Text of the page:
(Jobs in the Medieval Age)
Stone Carvers were important in Medieval society. Their work consisted of a broad range of talents from etching tombstones to carving tools and statues.
Members of this profession usually acquired their skills through joining a guild. The guild also included masons and sometimes bricklayers, but normally Stone Carvers were in a grouping of their own.
Most of their work took great durations of time to perform and it was often necessary to retain a Stone Carver for many months. The crafty ones knew how to further extend each project and though they produced quality work, they could thus earn more money.
Their wages were usually higher than average and a Stone Carver could earn a decent living.
Storytelling was an integral part of Medieval life. As most people lacked the ability to read and write, history, legends and folklore were passed along from generation to generation through skilled Storytellers.
No special abilities were acquired to hold this position except for a decent memory. However, the more industrious Storytellers also knew how to read so that they could widen their collection of stories. Sadly, a great number of Storytellers often embellished facts and added untrue elements to make their stories more exciting and incredible. While this provided entertainment for their audiences, historical facts often became distorted.
On average, Storytellers did not usually earn wages for their services unless they were hired to perform at social gatherings. A few though did manage to earn modest livings at the craft by entertaining kings and monarchs.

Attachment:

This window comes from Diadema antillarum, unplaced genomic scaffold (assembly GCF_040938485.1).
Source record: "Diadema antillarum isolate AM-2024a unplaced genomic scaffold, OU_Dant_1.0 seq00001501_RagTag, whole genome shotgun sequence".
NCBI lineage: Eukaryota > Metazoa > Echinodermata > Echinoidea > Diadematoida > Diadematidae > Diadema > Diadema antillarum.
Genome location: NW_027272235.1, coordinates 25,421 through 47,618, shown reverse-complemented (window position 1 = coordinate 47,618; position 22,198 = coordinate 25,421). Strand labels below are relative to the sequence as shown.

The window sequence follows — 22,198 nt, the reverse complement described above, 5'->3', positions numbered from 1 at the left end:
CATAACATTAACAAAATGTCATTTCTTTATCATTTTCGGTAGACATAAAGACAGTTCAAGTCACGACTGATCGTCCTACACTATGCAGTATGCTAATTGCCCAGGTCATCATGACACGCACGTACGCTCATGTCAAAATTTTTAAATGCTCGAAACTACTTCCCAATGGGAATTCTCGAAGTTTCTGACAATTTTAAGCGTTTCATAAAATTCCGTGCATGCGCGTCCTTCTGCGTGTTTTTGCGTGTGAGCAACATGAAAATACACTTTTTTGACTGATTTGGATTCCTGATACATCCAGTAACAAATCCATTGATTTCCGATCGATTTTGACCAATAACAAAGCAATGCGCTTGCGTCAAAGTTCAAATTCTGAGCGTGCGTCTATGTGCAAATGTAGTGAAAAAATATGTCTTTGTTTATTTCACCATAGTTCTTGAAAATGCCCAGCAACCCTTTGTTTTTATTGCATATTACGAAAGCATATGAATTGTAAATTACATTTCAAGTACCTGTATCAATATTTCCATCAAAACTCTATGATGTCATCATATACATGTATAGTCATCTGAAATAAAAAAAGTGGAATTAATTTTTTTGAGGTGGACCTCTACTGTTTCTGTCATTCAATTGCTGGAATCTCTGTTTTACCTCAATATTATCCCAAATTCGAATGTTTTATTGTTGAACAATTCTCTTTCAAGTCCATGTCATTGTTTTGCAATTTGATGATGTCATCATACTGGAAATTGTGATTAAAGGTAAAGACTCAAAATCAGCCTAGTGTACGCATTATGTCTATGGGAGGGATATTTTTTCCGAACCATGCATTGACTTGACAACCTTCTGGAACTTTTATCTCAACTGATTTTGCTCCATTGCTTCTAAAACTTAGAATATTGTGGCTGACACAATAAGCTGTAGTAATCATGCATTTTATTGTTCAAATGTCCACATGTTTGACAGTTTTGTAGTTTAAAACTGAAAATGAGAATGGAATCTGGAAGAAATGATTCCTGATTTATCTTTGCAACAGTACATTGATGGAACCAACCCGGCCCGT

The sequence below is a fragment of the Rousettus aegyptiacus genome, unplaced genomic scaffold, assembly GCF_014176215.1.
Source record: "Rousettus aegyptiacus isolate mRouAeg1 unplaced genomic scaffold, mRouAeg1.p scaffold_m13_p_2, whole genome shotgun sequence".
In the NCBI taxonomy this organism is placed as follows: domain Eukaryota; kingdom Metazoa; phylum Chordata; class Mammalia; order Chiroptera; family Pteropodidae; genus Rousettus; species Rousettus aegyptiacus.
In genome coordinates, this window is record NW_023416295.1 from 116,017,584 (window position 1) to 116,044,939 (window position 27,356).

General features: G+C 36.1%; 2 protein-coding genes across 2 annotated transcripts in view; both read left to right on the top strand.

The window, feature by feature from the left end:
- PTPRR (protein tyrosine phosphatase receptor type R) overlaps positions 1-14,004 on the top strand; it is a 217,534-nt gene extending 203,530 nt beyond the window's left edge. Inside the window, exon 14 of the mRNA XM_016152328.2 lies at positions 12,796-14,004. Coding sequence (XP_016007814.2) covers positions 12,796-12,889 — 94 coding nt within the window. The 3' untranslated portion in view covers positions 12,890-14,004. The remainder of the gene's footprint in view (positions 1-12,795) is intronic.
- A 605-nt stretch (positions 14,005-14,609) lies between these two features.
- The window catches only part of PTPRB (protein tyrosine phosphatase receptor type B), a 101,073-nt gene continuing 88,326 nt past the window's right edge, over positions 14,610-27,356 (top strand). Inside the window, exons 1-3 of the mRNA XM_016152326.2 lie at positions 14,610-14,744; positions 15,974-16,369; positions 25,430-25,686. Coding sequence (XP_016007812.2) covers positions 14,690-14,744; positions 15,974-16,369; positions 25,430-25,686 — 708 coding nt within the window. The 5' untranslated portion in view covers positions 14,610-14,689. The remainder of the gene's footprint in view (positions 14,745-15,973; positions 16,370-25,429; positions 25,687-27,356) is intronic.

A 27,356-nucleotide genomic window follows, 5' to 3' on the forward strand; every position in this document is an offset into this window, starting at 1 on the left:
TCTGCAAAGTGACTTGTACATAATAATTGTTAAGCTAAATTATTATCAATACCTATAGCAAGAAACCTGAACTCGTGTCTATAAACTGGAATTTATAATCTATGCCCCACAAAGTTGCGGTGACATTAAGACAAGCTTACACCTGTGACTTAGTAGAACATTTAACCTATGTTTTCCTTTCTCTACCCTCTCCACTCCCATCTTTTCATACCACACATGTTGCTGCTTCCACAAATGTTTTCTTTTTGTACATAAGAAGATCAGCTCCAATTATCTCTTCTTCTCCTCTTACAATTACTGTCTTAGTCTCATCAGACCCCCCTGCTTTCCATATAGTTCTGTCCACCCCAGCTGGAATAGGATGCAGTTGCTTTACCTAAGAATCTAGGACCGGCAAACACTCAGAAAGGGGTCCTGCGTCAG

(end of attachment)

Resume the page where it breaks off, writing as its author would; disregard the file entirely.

Weavers held many talents and abilities that were useful and practical in Medieval society. Their work ranged from weaving clothes and baskets to making durable furniture and crafts.
Though no guilds really existed to protect or train a Weaver, the skill was more acquired and passed on as an alternate means of a hobby. Most people knew how to weave to some extent but those who made a business out of it often enjoyed minimal success. However some were crafty enough to protect the secrets of the trade in areas where weaving was not predominant and as such enjoyed success within the job.
- Acrobat, Apothecarist, Architect
- Armorer, Artist, Astrologer
- Baker, Barrister, Bookbinder
- Bowyer, Brewer, Bricklayer
- Candlemaker, Carpenter, Cartographer
- Clothier, Cook, Diplomat
- Dyer, Engineer, Engraver
- Farmer, Fisherman, Forester
- Fortune-Teller, Furrier, Gardener
- Glassblower, Grain Merchant, Gravedigger
- Herald, Herbalist, Hunter
- Innkeeper, Interpreter, Jester
- Jeweler, Leatherworker, Locksmith
- Messenger, Miner, Minstrel
- Moneylender, Navigator, Painter
- Peddler, Physician, Playwright
- Politician, Potter, Rat Catcher
- Sailor, Scribe, Servant
- Shipwright, Shoemaker, Spy
- Stonecarver, Storyteller, Weaver